The House of Representatives on Monday, March 12, began the plenary debates on House Bill (HB) 7303 which seeks to institute absolute divorce in the Philippines.
In his sponsorship speech, Albay Rep. Edcel C. Lagman, who is one of the authors of the measure, said “the State shall be steadfast in protecting marriage as a social institution and as the foundation of the family” even as HB 7303 should be passed into law.
Mr. Lagman also noted that “the State is also duty-bound to help couples in dysfunctional marriages where reconciliation is virtually nil.”
Gabriela party-list Rep. Emmi A. De Jesus, another co-author of the bill, stated that the bill seeks to provide a “rights-based option… based on the recognition that the right to enter into a marriage contract has the corresponding spousal right to end such contract when it has reached the point of irreparability.”
Ms. De Jesus also maintained that the “common fear that divorce will erode morals and personal values on marriage appears unfounded” as divorce only adds to already existing options of legal separation, declaration of the nullity of marriage, and annulment as remedy to spouses who want to quit a failed marriage.
She added that the divorce “isn’t a Biblical and religious question” as it recognizes the “plurality of religious beliefs and cultural sensibilities in the Philippines.”
“It should be emphasized that the issue should be approached on the rights-based realm beyond any moral or theological consideration,” Ms. De Jesus said.
For her part, bill co-author Taguig City Rep. Pia S. Cayetano used as example the reported wife who was chopped and skinned by his husband out of rage.
“My question to each and everyone of us here today is: what is so unacceptable about divorce if this will result in the saving of life, of the sanity, of the dignity of a woman before something like this happens to her?” Ms. Cayetano said.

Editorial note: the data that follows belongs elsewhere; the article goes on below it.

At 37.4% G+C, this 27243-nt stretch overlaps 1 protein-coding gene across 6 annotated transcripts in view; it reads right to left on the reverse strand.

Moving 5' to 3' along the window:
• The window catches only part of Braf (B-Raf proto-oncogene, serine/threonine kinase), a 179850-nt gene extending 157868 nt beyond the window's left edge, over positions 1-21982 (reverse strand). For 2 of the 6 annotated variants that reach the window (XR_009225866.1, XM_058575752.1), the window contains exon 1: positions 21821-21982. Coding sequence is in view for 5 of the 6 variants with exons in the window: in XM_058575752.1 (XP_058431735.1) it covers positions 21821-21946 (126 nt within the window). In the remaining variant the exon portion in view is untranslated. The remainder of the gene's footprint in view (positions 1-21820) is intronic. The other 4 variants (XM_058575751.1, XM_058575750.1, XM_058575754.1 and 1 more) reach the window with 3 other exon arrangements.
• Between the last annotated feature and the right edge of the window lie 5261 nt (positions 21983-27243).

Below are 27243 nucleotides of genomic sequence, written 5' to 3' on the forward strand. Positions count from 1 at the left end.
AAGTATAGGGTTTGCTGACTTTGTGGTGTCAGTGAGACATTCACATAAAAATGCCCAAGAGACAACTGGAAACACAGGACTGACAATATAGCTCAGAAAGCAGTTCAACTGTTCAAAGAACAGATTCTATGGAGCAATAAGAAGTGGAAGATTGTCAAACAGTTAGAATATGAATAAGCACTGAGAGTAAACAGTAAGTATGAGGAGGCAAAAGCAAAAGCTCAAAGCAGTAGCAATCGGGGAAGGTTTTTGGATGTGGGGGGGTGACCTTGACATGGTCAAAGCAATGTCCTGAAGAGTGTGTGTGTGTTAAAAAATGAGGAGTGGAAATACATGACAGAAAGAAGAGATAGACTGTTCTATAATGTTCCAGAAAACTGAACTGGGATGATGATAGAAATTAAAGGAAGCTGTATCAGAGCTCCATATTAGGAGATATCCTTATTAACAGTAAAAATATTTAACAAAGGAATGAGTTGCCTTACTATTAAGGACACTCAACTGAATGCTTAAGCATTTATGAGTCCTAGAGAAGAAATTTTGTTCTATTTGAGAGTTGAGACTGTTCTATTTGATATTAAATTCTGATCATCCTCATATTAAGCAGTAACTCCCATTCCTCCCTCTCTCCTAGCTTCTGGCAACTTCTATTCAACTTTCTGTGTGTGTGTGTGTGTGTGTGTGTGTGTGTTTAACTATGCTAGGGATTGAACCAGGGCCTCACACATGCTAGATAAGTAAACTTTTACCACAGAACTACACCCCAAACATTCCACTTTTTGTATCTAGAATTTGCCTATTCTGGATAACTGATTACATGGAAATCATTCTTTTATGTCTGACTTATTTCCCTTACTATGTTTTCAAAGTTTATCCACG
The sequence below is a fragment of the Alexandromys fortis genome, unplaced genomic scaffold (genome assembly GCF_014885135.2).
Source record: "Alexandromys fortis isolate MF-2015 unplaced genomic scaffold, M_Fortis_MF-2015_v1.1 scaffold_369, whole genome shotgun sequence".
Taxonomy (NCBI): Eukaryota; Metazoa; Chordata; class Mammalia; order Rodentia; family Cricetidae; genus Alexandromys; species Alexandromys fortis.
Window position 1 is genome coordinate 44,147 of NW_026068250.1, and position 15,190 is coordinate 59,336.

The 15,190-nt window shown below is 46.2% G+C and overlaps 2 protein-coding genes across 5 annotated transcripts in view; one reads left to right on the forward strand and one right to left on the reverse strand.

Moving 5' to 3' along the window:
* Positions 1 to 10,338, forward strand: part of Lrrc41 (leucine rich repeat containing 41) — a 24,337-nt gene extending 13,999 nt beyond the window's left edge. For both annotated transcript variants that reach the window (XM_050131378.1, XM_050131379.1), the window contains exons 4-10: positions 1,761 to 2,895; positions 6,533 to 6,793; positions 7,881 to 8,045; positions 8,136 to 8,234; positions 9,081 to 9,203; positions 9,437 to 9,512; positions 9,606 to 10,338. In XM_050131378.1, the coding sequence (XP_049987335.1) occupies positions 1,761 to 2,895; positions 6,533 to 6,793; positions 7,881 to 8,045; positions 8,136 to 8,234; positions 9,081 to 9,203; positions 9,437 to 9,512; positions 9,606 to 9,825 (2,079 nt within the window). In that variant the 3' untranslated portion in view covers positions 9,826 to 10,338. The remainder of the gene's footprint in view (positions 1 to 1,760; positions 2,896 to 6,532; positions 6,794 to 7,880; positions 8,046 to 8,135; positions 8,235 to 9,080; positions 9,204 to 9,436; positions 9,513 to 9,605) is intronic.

“We are simply asking that we provide the legal vehicle for women or for men who would need this as a result of home that does not give them the peace, the sanctity, the respect that was the promise that they expected when they said ‘I do,'” Ms. Cayetano added.
Buhay party-list Rep. Jose L. Atienza, Jr., who challenged the bill in the plenary, said that there are existing laws which protect men and women from abuse.
“Ang sabi po ng ating Saligang Batas, ang pamilya ang pundasyon ng ating lipunan. Ito’y dapat pinalalakas (According to the Constitution, the family is the foundation of the society. It should be strengthened.). Section 2 (of Article XV) states that marriage is an inviolable social institution,” Mr. Atienza added.
The bill adopts as grounds for legal separation and annulment under the Family Code as grounds for absolute divorce. It also allows summary judicial proceedings to grant divorce on the condition that the couple had been de facto separated for five years; the couple is legally separated; a spouse is in a bigamous marriage; six or more years of imprisonment of a spouse; or a spouse undergoes a sex reassignment surgery.
The divorce bill also provides for six months cooling period should the couple reconcile. — Minde Nyl R. Dela Cruz